Ndukwe lauds African music as a crucial tether for African students to relate to the culture in their home country. He says that music allows African students to connect with their culture no matter where they are, which is especially important in Ann Arbor, which lacks the music, values, and language of their home countries.

“African music and dance are becoming more and more American,” Tochukwu says. “People there look up to America, they want to be American. African artists are beginning to collaborate with American artists, and I’m like ‘No, don’t lose your culture! It’s so rich!’” Africans are bombarded with American media and feel an increasing pressure to conform music and dance styles to that of American–particularly black American–culture, Ndukwe says.

A very loaded question

We begin discussing gender norms in Nigerian societies (he says many of the Nigerian gender norms are found throughout Africa) and a broad smile spreads across his face. “Oh, boy…you’ve asked me a very loaded question. I don’t even know where to start.”

He says, “African men are expected to be the breadwinners. They’re supposed to be strong, stoic, devoid of vulnerability. They are expected to be the disciplinarian of the family while women are expected to stay home…cook, clean, care for the children.” He explains that the expectation for men to be “macho”, and “hypermasculine” oppresses women, and that the division between genders prohibits women from getting an education and becoming financially independent.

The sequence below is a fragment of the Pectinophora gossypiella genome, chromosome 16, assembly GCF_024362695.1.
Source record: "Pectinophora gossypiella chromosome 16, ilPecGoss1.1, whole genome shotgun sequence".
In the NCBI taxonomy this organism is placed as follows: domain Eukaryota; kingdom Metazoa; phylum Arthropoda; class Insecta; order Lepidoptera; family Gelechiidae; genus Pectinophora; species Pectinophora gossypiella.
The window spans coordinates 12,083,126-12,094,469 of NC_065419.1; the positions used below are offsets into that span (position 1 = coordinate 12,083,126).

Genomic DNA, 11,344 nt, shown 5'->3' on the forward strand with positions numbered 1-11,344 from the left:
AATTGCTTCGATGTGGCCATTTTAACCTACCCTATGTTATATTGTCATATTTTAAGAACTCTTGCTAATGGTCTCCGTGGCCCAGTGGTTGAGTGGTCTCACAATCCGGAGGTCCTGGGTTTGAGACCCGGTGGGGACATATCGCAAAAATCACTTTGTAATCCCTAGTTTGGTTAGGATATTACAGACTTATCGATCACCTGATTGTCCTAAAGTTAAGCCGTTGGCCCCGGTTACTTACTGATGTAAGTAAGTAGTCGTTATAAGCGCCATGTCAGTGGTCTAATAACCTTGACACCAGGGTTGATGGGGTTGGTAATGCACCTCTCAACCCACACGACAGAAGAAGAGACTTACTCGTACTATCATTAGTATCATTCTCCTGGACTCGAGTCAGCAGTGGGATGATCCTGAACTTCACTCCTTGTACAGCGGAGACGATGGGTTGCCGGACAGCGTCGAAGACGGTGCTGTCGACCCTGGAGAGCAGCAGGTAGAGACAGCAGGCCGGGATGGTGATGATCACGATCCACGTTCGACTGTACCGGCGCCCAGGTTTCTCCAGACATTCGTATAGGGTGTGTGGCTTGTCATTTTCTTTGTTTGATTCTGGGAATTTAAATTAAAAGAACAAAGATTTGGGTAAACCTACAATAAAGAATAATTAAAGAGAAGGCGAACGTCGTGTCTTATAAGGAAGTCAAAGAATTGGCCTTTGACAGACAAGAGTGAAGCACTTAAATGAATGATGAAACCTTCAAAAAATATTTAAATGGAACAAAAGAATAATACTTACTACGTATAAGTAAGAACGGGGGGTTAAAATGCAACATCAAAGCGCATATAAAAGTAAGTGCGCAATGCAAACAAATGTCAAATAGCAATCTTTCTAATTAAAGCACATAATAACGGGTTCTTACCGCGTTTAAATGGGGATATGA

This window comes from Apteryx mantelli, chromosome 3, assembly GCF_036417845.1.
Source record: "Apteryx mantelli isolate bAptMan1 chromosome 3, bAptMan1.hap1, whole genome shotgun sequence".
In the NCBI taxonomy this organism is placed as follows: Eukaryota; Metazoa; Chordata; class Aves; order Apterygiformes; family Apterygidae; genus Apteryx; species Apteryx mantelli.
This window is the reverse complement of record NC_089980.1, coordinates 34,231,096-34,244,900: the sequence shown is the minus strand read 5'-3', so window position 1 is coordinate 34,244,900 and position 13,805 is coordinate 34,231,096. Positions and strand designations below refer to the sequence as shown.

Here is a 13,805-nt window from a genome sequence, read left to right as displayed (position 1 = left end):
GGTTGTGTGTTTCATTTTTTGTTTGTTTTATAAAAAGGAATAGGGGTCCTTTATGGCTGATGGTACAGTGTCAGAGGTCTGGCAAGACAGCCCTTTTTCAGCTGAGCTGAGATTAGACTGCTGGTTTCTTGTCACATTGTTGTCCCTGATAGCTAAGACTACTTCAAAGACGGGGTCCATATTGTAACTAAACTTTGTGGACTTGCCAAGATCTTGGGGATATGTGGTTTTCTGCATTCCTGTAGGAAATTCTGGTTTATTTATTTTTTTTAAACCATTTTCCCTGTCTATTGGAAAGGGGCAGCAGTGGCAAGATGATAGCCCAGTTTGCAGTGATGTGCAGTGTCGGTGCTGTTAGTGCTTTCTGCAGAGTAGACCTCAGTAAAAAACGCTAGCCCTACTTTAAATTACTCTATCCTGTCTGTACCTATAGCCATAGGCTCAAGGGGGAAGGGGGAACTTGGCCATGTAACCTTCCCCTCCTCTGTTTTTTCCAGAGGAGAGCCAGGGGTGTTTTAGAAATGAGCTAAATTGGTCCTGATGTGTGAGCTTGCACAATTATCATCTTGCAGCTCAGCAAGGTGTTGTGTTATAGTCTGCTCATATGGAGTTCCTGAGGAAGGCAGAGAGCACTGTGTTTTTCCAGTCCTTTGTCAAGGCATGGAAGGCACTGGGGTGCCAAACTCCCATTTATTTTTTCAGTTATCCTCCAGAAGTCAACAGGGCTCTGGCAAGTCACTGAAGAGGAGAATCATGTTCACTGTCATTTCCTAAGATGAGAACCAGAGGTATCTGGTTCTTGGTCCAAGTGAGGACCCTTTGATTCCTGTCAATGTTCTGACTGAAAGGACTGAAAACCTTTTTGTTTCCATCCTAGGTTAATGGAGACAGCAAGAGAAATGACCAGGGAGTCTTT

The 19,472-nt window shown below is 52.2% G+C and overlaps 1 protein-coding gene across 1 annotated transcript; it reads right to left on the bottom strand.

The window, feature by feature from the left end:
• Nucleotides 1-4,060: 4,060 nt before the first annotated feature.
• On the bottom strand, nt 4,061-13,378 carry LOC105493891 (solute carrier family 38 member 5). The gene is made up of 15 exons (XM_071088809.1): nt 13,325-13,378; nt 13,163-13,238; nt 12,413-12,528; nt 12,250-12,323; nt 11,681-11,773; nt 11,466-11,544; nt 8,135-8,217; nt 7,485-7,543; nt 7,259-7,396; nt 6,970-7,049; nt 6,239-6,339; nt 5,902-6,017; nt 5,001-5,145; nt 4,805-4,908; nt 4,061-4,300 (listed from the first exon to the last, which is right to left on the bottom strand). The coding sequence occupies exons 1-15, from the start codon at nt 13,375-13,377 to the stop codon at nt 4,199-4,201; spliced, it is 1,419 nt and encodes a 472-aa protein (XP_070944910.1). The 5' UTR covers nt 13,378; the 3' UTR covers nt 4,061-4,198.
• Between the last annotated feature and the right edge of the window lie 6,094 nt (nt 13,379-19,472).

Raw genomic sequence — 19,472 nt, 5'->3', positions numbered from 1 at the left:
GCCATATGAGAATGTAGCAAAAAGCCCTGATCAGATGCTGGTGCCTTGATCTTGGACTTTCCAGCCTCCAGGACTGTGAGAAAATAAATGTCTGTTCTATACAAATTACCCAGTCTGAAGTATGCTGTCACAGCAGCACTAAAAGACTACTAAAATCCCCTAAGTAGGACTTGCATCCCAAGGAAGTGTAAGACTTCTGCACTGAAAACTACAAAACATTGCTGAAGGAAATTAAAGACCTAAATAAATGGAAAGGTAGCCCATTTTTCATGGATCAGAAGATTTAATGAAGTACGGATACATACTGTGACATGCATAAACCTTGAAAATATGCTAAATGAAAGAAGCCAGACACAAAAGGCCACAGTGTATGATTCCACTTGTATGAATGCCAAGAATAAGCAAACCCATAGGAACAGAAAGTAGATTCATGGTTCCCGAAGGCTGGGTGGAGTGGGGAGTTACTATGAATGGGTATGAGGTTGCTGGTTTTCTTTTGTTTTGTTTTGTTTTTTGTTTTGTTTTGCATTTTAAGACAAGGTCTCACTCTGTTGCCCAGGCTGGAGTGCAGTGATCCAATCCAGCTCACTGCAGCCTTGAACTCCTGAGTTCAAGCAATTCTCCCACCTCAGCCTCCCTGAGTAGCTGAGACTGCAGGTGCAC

“Mental health hasn’t even begun to be a topic in the general cultural discourse. There’s no such thing as depression, as anxiety for anyone, let alone men. So many men suffer in silence because of it.” As pressures mount for men to be sole breadwinners, disciplinarians, protectors of the family–stoic and strong–many men are subsequently unable to express their emotions with the women they care about. Ndukwe’s background as a Nigerian-born man raised by Nigerian parents tightly bound to their culture informs his relationship with women today. On a personal note, he says that he struggles to express his affection with his significant other. This leads to gaps in communication and rifts in his relationships that are often difficult to repair.

portrait of myself as my father comes at an especially important time. As the consequences of the narrow and stereotypical perception of black men enter the mainstream consciousness, this piece opens the door for discussion.

How does the representation of the black body impact the perception of self as a black woman, an African woman, and an American woman? How has colonialism seeped into the treatment of the black performing body?

Nora Chipaumire asks and investigates these questions in portrait of myself as my father.

See the performance November 17-20, 2016 at the Detroit Boxing Gym in Detroit.

ABOUT THE AUTHOR

Rennia Rodney is pursuing a BFA Theatre Performance major and Minor in Business at the University of Michigan. She is also a digital media intern at UMS. She is particularly interested in marketing strategy and excited to work with UMS this season.